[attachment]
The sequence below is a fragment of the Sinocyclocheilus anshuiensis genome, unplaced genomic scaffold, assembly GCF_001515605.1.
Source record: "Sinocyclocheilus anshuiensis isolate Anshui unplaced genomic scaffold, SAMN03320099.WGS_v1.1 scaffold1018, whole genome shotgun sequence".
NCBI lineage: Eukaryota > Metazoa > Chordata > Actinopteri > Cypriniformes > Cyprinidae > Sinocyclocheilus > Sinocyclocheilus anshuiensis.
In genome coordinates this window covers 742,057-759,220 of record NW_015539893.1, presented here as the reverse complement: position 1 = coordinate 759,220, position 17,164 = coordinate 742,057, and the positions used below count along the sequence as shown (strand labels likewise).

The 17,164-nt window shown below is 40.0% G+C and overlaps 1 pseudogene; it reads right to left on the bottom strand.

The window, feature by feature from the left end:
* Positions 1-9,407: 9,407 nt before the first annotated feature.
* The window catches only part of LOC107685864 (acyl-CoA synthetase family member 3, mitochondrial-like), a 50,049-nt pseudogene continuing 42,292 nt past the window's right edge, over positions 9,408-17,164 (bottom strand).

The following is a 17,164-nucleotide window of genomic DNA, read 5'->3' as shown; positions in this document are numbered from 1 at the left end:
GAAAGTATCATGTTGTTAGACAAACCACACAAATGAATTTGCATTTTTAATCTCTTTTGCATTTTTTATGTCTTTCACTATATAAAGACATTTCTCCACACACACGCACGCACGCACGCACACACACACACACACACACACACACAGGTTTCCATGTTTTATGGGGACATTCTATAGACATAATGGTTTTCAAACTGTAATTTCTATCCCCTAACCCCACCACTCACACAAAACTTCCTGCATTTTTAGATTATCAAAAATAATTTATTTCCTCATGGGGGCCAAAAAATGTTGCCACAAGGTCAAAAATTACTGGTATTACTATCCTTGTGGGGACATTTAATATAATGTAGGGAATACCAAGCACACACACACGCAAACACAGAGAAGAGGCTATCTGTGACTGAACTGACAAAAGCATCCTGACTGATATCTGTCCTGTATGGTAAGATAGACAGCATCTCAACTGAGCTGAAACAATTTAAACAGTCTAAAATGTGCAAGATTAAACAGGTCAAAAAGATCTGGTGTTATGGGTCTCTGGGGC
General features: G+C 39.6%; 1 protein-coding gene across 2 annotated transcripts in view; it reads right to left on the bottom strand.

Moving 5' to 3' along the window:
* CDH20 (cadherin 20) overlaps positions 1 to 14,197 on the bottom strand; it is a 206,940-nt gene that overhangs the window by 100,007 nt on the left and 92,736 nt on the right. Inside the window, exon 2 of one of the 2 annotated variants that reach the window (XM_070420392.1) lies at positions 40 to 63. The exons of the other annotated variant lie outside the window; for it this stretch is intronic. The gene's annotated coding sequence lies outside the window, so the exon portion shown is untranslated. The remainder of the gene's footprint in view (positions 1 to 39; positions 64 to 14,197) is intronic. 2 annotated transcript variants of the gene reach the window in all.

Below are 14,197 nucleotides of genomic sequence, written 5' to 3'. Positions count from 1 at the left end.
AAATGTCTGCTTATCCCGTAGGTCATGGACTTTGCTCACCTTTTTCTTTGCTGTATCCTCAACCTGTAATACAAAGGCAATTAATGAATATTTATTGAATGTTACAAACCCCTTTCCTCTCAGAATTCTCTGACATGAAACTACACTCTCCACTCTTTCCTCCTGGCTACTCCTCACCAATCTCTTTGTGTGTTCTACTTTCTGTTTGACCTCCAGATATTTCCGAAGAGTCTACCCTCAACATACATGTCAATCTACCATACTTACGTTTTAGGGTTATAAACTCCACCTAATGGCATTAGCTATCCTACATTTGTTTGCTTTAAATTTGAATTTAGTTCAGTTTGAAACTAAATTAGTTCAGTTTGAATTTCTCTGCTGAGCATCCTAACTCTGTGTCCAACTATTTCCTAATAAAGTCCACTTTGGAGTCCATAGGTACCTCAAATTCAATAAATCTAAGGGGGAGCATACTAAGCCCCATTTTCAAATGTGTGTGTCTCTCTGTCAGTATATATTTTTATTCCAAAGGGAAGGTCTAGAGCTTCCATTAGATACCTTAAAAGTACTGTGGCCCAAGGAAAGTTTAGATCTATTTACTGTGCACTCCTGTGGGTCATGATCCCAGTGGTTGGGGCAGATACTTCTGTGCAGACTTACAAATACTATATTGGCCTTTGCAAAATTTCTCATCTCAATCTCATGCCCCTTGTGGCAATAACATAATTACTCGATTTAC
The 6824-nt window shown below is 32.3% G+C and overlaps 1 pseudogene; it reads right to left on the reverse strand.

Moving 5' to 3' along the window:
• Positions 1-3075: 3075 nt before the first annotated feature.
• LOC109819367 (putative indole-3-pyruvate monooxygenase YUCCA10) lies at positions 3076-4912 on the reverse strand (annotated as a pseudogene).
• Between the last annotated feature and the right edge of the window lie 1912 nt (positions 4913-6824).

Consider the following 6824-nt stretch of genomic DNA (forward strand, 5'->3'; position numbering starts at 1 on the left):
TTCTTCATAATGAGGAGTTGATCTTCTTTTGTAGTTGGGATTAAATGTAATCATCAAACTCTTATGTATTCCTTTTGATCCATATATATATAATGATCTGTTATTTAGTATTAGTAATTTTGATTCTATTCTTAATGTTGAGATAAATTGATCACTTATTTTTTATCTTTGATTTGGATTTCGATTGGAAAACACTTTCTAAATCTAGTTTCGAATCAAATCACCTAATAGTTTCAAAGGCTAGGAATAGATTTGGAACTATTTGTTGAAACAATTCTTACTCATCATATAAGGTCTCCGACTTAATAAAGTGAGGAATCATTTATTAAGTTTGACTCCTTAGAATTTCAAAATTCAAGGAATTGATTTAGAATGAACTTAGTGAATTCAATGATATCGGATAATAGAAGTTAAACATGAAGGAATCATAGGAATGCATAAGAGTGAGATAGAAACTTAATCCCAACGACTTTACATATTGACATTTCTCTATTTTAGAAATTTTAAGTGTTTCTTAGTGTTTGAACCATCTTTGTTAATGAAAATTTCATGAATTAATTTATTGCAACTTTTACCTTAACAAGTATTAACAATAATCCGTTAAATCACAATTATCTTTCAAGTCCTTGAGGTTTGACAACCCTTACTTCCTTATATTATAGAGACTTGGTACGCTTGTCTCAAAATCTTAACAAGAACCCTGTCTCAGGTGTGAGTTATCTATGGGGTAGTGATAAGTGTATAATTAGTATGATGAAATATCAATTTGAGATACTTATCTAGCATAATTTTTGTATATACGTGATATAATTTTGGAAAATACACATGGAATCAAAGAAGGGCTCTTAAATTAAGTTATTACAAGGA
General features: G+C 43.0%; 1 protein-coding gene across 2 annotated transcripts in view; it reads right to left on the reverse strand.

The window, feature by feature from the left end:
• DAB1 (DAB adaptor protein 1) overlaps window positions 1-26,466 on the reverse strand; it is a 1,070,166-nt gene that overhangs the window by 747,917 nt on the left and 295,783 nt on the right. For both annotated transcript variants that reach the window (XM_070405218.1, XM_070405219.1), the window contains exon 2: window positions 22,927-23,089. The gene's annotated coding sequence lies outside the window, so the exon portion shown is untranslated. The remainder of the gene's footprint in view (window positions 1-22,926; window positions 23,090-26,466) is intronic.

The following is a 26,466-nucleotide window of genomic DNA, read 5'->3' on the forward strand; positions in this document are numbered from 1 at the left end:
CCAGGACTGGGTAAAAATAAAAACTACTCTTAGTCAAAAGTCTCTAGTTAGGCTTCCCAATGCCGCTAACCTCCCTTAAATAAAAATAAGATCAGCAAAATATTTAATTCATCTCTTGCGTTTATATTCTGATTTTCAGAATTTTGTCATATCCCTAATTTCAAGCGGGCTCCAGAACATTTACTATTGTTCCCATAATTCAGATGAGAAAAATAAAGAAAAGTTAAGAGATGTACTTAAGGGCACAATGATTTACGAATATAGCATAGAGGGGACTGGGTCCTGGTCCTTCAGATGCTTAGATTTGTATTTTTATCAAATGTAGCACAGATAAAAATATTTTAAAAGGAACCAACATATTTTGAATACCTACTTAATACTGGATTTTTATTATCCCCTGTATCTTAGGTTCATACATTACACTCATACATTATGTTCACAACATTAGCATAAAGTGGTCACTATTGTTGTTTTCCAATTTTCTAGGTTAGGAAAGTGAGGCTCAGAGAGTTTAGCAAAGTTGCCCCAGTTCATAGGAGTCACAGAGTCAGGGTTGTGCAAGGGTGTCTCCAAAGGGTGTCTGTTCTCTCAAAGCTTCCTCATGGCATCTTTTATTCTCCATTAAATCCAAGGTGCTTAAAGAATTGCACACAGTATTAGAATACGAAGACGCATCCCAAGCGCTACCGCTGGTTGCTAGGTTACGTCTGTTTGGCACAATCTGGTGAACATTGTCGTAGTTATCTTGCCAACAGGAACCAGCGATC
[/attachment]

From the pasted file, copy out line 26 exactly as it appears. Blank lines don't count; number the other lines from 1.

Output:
The following is a 26,466-nucleotide window of genomic DNA, read 5'->3' on the forward strand; positions in this document are numbered from 1 at the left end: